Indulge in afternoon tea at Camellias at The Bennett
The Camellias Cake, a comely confection, is also available at Hotel Bennett’s La Pâtisserie.
Afternoon tea has come a long way since the early 1800s, when famished seventh Duchess of Bedford, Anna Maria Russell, requested for beverages and snacks to be sent to her boudoir. She and her ladies-in-waiting gathered there in the ravenous stretch between lunch and dinner for a light repast, and so the tradition of midday tea supposedly was born.
In the many decades since, afternoon tea (typically taken between 2 and 5 p.m.) has made its way across the pond as a popular pastime for the well-heeled. Often called “low tea” for the low profile settees and chairs upon which many elegant women, children, and men alike have rested for their refreshments, the event is a social affair, and one that revels in the ritual of indulgence.
Charlestonians can partake in proper afternoon tea service by visiting the Hotel Bennett, adjacent to Marion Square. Camellias, a sight in its own right, is a champagne bar built from pink marble, salvaged from the old Charleston Library. Strands of crystals dangle from the mirrored ceiling, refracting light in the ovate room, inspired in shape and design by an ornately jeweled Fabergé egg. While this perhaps exhaustingly photographed, rosy-hued space makes for a popular nighttime destination, the opulent room is an ideal special occasion spot in daylight hours, fit for a shared pot of tea with mum and gran, or fanciful festivities for a kid’s birthday—a perhaps uniquely luxurious experience in the Holy City.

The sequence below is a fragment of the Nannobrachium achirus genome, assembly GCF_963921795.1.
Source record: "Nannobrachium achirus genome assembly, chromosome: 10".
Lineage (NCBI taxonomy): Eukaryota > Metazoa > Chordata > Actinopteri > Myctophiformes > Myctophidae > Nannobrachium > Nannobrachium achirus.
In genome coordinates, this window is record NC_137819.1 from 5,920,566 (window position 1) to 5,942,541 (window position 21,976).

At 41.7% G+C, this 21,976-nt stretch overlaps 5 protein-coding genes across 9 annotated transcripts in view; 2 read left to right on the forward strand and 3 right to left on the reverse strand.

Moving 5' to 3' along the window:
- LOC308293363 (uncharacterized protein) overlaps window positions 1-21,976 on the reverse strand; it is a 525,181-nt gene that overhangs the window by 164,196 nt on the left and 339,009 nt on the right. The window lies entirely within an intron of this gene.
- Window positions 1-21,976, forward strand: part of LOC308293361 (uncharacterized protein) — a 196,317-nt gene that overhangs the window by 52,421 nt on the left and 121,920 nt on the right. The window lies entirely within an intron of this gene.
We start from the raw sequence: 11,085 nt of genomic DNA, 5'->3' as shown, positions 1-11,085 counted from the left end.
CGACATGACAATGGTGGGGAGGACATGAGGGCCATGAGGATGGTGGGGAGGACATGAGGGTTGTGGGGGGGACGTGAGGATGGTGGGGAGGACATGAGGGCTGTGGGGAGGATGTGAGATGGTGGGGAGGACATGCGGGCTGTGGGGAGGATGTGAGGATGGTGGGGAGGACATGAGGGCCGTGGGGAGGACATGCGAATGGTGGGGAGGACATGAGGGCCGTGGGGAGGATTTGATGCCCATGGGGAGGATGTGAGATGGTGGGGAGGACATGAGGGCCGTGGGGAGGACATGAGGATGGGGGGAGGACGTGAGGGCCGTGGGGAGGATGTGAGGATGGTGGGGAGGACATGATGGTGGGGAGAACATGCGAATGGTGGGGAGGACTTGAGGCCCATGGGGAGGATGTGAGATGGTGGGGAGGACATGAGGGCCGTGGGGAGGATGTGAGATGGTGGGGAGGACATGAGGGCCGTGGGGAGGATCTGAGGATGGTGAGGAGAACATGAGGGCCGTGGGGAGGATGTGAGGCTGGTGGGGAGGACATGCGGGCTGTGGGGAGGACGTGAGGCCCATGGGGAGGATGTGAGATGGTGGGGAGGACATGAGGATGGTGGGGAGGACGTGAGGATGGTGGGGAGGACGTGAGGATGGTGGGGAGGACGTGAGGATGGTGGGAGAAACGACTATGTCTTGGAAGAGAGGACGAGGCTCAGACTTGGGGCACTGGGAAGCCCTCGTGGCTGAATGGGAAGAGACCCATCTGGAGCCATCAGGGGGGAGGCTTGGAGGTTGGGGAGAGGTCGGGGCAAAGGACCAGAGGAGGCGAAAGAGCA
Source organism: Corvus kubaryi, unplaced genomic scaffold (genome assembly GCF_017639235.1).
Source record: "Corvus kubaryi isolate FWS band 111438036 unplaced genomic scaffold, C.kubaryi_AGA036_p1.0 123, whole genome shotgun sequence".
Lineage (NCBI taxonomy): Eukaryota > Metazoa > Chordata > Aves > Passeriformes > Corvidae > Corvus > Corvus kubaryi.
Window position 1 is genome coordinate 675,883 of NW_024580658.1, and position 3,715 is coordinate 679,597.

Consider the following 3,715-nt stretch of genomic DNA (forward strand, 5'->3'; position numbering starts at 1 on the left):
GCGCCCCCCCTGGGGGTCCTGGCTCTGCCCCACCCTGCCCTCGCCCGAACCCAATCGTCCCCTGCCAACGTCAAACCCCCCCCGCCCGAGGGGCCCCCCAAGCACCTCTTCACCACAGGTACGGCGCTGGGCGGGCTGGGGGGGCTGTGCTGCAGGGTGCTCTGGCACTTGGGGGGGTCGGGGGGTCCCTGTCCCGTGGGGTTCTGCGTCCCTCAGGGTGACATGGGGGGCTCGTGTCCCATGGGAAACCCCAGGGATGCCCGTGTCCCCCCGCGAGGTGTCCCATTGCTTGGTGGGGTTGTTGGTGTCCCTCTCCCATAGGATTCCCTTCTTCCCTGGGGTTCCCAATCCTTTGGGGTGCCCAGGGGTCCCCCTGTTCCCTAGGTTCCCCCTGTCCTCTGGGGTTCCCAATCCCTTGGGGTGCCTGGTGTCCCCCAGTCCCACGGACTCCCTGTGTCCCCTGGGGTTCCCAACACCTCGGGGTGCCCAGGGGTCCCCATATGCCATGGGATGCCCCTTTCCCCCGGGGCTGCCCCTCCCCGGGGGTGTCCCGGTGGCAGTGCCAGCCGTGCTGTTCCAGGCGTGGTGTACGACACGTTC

(Left) Walls of the opulent interior feature hand-painted blooms of the establishment’s namesake; (Right) A classic tier stand filled with sweets and savories
Guests can enjoy Camellias Tea ($48), a selection of both sweet and savory morsels such as scones with lemon curd and clotted cream presented alongside Southern additions like Anson Mills grit cakes topped with spirals of pimento cheese or Storey Farms deviled eggs dotted with black pepper caviar.
Blends by Vancouver luxury brand Tealeaves (popular amongst upscale establishments like the Ritz) include Russian Earl Grey (spicy bergamot) and Ginger Yuzu (citrusy and herbaceous) infusions. Hotel Bennett’s pâtisserie, helmed by French pastry chef Remy Funrock, adds delicate, sculptural confections to the tea menu. The Camellias Cake is a particularly eye-catching and delicate dome, made of light lemon-almond sponge, layered with strawberry marmalade and velvety cheesecake mousse, glazed with pink chocolate, and capped, béret-like, with a teeny macaron.
The Crown Tea ($59) adds a coupe of rosé champagne and rounds out the meal with a “Sweet Remembrance”: fresh strawberries and whipped cream with Grand Marnier drizzle.
And for the kiddos, Peter Rabbit Tea ($28) is a junior take, offering several sweets and classic sandwiches like grilled cheese or PB&J, as well as mocktails and homemade hot chocolate with marshmallows.
No matter your choice, remember: pinkies up are optional.
Pencil in Your Teatime: Camellias at Hotel Bennett, 404 King St. Thursday, Friday, and Saturday only for seatings that last from 2 to 4 p.m. (843) 313-1798, hotelbennett.com